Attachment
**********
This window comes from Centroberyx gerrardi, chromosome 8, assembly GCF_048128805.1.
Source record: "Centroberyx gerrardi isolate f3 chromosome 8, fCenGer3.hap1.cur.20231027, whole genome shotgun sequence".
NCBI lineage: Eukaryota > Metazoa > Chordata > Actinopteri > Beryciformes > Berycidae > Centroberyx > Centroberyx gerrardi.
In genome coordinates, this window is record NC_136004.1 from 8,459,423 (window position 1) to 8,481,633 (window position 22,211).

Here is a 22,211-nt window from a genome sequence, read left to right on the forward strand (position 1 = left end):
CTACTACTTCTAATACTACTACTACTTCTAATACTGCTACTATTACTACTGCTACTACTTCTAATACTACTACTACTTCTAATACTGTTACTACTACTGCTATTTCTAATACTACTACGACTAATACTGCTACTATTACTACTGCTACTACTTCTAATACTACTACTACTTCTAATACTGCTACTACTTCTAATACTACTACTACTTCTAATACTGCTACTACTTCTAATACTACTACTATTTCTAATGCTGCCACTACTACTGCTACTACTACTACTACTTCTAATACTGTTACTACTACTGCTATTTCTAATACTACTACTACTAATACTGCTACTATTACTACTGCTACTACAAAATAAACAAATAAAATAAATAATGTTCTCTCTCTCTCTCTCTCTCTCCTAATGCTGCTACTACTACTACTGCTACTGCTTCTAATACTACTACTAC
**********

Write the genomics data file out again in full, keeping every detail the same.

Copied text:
This window comes from Centroberyx gerrardi, chromosome 8, assembly GCF_048128805.1.
Source record: "Centroberyx gerrardi isolate f3 chromosome 8, fCenGer3.hap1.cur.20231027, whole genome shotgun sequence".
NCBI lineage: Eukaryota > Metazoa > Chordata > Actinopteri > Beryciformes > Berycidae > Centroberyx > Centroberyx gerrardi.
In genome coordinates, this window is record NC_136004.1 from 8,459,423 (window position 1) to 8,481,633 (window position 22,211).

Here is a 22,211-nt window from a genome sequence, read left to right on the forward strand (position 1 = left end):
CTACTACTTCTAATACTACTACTACTTCTAATACTGCTACTATTACTACTGCTACTACTTCTAATACTACTACTACTTCTAATACTGTTACTACTACTGCTATTTCTAATACTACTACGACTAATACTGCTACTATTACTACTGCTACTACTTCTAATACTACTACTACTTCTAATACTGCTACTACTTCTAATACTACTACTACTTCTAATACTGCTACTACTTCTAATACTACTACTATTTCTAATGCTGCCACTACTACTGCTACTACTACTACTACTTCTAATACTGTTACTACTACTGCTATTTCTAATACTACTACTACTAATACTGCTACTATTACTACTGCTACTACAAAATAAACAAATAAAATAAATAATGTTCTCTCTCTCTCTCTCTCTCTCCTAATGCTGCTACTACTACTACTGCTACTGCTTCTAATACTACTACTAC